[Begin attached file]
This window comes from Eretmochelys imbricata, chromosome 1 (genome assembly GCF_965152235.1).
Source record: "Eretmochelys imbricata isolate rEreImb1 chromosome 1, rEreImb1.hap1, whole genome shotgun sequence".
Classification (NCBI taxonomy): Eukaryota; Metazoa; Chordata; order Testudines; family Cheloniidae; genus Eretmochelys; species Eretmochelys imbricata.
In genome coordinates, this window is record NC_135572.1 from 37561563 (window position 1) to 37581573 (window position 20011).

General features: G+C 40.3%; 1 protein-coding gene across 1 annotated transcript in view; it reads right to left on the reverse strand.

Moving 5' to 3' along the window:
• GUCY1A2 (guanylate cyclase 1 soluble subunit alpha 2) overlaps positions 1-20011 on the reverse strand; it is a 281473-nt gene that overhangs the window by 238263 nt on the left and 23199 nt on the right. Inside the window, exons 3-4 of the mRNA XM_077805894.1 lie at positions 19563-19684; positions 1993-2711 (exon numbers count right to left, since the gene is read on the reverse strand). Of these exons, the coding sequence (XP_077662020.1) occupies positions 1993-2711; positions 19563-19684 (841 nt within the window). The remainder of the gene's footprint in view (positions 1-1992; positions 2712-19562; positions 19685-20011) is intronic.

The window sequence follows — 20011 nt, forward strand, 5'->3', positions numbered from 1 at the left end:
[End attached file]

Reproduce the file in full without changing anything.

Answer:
This window comes from Eretmochelys imbricata, chromosome 1 (genome assembly GCF_965152235.1).
Source record: "Eretmochelys imbricata isolate rEreImb1 chromosome 1, rEreImb1.hap1, whole genome shotgun sequence".
Classification (NCBI taxonomy): Eukaryota; Metazoa; Chordata; order Testudines; family Cheloniidae; genus Eretmochelys; species Eretmochelys imbricata.
In genome coordinates, this window is record NC_135572.1 from 37561563 (window position 1) to 37581573 (window position 20011).

General features: G+C 40.3%; 1 protein-coding gene across 1 annotated transcript in view; it reads right to left on the reverse strand.

Moving 5' to 3' along the window:
• GUCY1A2 (guanylate cyclase 1 soluble subunit alpha 2) overlaps positions 1-20011 on the reverse strand; it is a 281473-nt gene that overhangs the window by 238263 nt on the left and 23199 nt on the right. Inside the window, exons 3-4 of the mRNA XM_077805894.1 lie at positions 19563-19684; positions 1993-2711 (exon numbers count right to left, since the gene is read on the reverse strand). Of these exons, the coding sequence (XP_077662020.1) occupies positions 1993-2711; positions 19563-19684 (841 nt within the window). The remainder of the gene's footprint in view (positions 1-1992; positions 2712-19562; positions 19685-20011) is intronic.

The window sequence follows — 20011 nt, forward strand, 5'->3', positions numbered from 1 at the left end: